Mr. Magoo's Christmas Carol

A blog dedicated to the making of the first animated Christmas special, Mr. Magoo's Christmas Carol.

Thursday, October 28, 2010

Bosustow vs. Saperstein

Third in a four part series
     Due to the new distribution agreement with Hank Saperstein's company, Television Personalities, production demands at UPA skyrocketed.  It was ironic that the studio that had pioneered the limited animation technique as an artistic choice was now consumed by it as an economic necessity.  Artists at the time, though, were grateful for the work since the entire animation industry was in a state of turmoil over the collapse of the theatrical market. 

     Stephen Bosustow, although still at the studio, was nowhere to be seen.   The Magoo and Tracy TV shorts were flying through the studio and a new feature (Gay Purr-ee) was in active development, none of which involved Bosustow’s participation.  As part of his contract with Saperstein, he had been given an office at the studio and encouraged to develop new ideas and properties for UPA.  However on July 10, 1961, a special meeting of the UPA Board of Directors was called; present at the meeting were four directors, M. J. Saperstein, Harold Bell, Stephen Bosustow and Hank Saperstein, who served as chairman of the meeting.  Minutes from the meeting indicate that 78 personnel had been laid off over the last year, with most of those coming as production on the TV shorts ceased.  Saperstein claimed, that in spite of the extreme production demands on those shorts, the studio had been overstaffed when he took over and he asked to be empowered to make further cutbacks as he deemed necessary to maintain the financial health of the corporation.  The motion carried unanimously.

     The very next resolution by Saperstein stated that of all the projects and ideas that Stephen Bosustow had come up with over the last year, “none of the ideas or projects were determined to be practicable or within the scope of the corporation’s activities or its finances.”  As a result, the studio “could not continue the payment to Mr. Bosustow of a salary and substantial expense allowance.”  Bosustow dissented, probably vociferously, but Saperstein had the majority and the motion carried.  His salary and expense allowance were deferred until further order of the Board of Directors.  Bosustow had just moments before, unknowingly, given Saperstein permission to effectively eliminate his position in order “to maintain the financial health of the corporation”.  It seems fair to say that Bosustow had been blindsided by Saperstein’s machinations and five days later, all payments to Stephen Bosustow ceased.  Bosustow immediately threatened to sue, to which Hank reportedly replied, “Well, go ahead but you’ll have to get to the end of the line.” (viii)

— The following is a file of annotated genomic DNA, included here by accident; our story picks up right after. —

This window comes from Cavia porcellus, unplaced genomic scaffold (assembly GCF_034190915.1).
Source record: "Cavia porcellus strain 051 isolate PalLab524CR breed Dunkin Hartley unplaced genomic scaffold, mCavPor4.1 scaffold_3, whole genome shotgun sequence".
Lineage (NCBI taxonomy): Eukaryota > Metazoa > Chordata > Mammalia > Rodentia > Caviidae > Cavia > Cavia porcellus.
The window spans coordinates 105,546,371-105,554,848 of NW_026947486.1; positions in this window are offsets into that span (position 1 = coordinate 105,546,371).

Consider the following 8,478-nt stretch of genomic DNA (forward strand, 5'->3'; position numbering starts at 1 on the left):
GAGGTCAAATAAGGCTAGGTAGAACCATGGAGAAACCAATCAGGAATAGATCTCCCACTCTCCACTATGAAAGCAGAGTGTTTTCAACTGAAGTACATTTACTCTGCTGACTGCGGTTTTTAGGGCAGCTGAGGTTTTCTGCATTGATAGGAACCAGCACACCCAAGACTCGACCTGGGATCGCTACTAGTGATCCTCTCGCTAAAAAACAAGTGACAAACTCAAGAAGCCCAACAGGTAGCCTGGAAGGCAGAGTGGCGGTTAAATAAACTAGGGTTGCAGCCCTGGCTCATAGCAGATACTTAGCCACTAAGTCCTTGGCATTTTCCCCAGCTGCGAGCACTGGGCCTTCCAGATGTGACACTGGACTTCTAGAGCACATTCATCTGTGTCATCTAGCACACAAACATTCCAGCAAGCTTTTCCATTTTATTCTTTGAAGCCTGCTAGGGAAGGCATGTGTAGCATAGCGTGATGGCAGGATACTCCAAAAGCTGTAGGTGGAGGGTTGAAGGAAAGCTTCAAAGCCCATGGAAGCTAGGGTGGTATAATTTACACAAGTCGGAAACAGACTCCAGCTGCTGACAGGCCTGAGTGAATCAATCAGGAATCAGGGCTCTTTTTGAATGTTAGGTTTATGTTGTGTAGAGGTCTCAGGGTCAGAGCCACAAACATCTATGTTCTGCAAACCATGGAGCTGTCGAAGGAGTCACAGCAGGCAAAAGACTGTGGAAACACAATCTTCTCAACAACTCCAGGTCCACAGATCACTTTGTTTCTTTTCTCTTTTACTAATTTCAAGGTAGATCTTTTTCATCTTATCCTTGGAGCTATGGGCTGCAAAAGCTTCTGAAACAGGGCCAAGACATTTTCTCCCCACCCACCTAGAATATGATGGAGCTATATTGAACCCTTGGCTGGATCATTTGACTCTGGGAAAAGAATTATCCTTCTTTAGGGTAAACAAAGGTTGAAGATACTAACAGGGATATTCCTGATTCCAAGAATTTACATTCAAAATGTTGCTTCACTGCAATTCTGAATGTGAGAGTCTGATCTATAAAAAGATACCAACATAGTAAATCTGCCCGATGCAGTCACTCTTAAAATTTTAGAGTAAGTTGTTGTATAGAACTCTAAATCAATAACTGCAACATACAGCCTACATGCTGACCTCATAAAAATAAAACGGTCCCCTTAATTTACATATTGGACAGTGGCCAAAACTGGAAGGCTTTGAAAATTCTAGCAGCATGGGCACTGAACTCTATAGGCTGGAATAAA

On July 15, Stephen Bosustow, seeing no other options, left the company he had co-founded and helped to build.  A breach of contract lawsuit and writs of attachment were filed in Los Angeles Superior Court on October 13, 1961.  Listed as defendants, were Henry Saperstein, Peter DeMet, UPA Pictures, Inc., Television Personalities, Inc. and seven “Doe” corporations (ix), all alleged to be controlled by Saperstein and the identities of which were unknown to the plaintiff.  The allegations were many and covered everything from compensation and Bosustow’s creative role to deception and outright fraud on the part of the defendants.  Probably the most salient allegation regarding his departure was that Saperstein had deliberately sidelined Bosustow and told him that he never had any intention of using him in a creative capacity.  He further alleged that he had been told the hope was that he would abandon the agreement out of discouragement.  The fraud allegations concerned the movement of assets to Saperstein’s myriad corporations to avoid fiscal responsibility, forcing UPA Pictures to plead poverty (xi).  The financial loss was listed as approximately $346,000 while the damages requested totaled $1,000,000.